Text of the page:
Ministers will meet in Riyadh within two months for a second round of talks on a free trade agreement.
India and GCC resume talks about a bilateral trade deal
Ministers from India and the six-nation GCC will meet in Riyadh within two months for a second round of talks on a free trade agreement (FTA). Trade talks between the two have been stalled ever since the first round was held in March 2006, despite initial hopes of a deal by the end of last year. Bharathi Sihag, joint secretary at the ministry of commerce of India, said the date had almost been set: "We will be meeting very soon, next month or October."
She said her officials were now setting the final dates with representatives of the six Gulf countries. The GCC is India's second-largest trading partner after the US, with bilateral trade rising more than six-fold from US$5.55 billion (Dh20bn) in 2001 to $35bn in the last financial year. India is the world's fifth-largest consumer of oil, while Gulf countries import India's food and manufactured goods.
Ms Sihag said the deal was unlikely to be agreed before next year's GCC-India Industrial Conference, which was expected to be held in Saudi Arabia. "We are early in the talks," she said. "It's still the second round. Before the momentum builds up and we begin to exchange lists, it will take a couple of more rounds." The resumption of GCC-India talks follows closely after the collapse of the Doha round global free trade talks in Geneva at the end of last month.
Moves towards the GCC-India free trade deal began with the Framework Agreement on Economic Co-operation the two signed in August 2004, six months after the first GCC-India Industrial Conference was held in Mumbai. Kamal Nath, the minister of commerce and industry, said during a visit to Dubai in April the amount of work going into the Doha talks had slowed progress on the GCC-India deal. The collapse of the Doha negotiating round, while not necessarily final, is expected to give renewed impetus to bilateral trade deals.
Dan Ikenson, associate director of Cato Institute's Center for Trade Policy Studies, said: "In the wake of Doha, countries are asking, 'What next?' Bilaterals seem to be the only game in town." He said the growth in bilaterals showed the US policy of "competitive liberalisation", giving impetus to the Doha talks by simultaneously seeking bilateral deals, had backfired. "It didn't have the intended effect," he said. "Other World Trade Organisation members said, 'We can play this game, too.' So, off went Japan and China and Thailand and Australia, and now Europe and India, pursuing their own bilaterals."
The GCC also held talks on a bilateral deal with the Europe Free Trade Association (EFTA) this summer, although the deal has yet to be signed. It is also holding talks with South Korea, Canada and Mexico. India has signed bilateral trade deals with Sri Lanka, Thailand and Indonesia, is close to signing a deal with the Association of Southeast Asian Nations, and has begun talks with the Europe, Brazil, South Korea, China, Australia and Japan.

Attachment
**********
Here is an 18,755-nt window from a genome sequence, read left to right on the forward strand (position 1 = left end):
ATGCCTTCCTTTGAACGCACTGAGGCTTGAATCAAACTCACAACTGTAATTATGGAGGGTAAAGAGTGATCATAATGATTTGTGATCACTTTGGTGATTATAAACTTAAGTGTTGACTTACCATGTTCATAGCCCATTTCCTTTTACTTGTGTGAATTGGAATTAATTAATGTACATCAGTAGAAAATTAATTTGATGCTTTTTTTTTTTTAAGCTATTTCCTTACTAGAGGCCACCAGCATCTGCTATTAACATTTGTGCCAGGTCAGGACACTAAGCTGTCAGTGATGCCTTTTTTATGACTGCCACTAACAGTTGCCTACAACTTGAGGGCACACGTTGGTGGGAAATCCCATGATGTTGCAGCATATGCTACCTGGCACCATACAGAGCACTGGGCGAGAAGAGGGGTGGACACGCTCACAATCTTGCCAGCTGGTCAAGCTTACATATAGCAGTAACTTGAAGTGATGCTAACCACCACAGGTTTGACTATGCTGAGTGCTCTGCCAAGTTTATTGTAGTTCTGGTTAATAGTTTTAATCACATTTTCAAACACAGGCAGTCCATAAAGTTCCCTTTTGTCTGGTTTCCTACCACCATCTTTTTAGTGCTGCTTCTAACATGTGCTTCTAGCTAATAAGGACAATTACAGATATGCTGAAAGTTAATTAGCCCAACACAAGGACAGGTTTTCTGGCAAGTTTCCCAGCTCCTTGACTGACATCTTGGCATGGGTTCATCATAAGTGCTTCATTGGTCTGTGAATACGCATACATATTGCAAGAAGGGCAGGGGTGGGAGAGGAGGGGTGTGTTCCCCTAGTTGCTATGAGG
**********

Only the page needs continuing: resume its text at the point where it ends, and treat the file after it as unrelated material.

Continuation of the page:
Ms Sihag last week met representatives from India's mostly state-controlled oil refining and chemical sector to gauge their views ahead of next month's talks. It was opposition from these sectors that proved a major hurdle in the last GCC-India bilateral talks, as they demanded some protective tariffs to be maintained, fearing a free trade deal would expose them to cheap imports from the Gulf's growing refining and petrochemicals sector.
"In India, the petrochemical and plastics industry has made huge investments and the industry has a very, very strong lobby," said Dr Rajesh Mehta, a senior fellow at New Delhi-based research institute Research and Information Systems and an adviser on trade talks to the Indian government. "The few companies that control it joined hands to oppose the GCC deal." India also depended on the revenue import taxes brought, he said.
"The major import of India is petroleum, and the duty on it provides a huge share of India's customs revenue. Bringing it to zero is very difficult and government is in a fix about what to do. It's basically down to the political will of the government." Still, some kind of a deal with the GCC was imperative, he said. "We have to give importance to the GCC because oil is the main thing that India needs and our exports have also been growing rapidly. India is an emerging market and the GCC can bring a lot of investment to India."
He added that a trade agreement would be concluded sooner rather than later. "It will not go on for 20 years like the GCC-EU negotiations. It will maybe take two years or something like that." Meanwhile, the impasse between India and the US on farm import rules was widely blamed for the failure of the Doha talks, with India insisting on its right to protect its farmers from market fluctuations by imposing temporary protective tariffs.
Devinder Sharma, president of India's Forum for Biotechnology and Food Security, who had campaigned against freeing up food imports into India, said bilateral deals risked opening up borders even more fully than the Doha negotiations. "I see that the free trade agreements that have been signed are actually going to be more damaging than Doha, because it's WTO-plus. They are more aggressive than what is in the WTO."
But he said the absence of a significant GCC agricultural sector made a GCC-India deal less threatening. "With the Middle East, we don't have any problem with agriculture. The only sector would be poultry and possibly the meat sector. The Middle East would like to take advantage of India's cheaper agriculture, so that may be one positive thing." Arun Patankar, chief adviser on GCC countries for the Confederation of Indian Industry, agreed there was not much disagreement. "There's no question of one party saying 'yes' and another party saying 'no'. Both countries want to go ahead with it."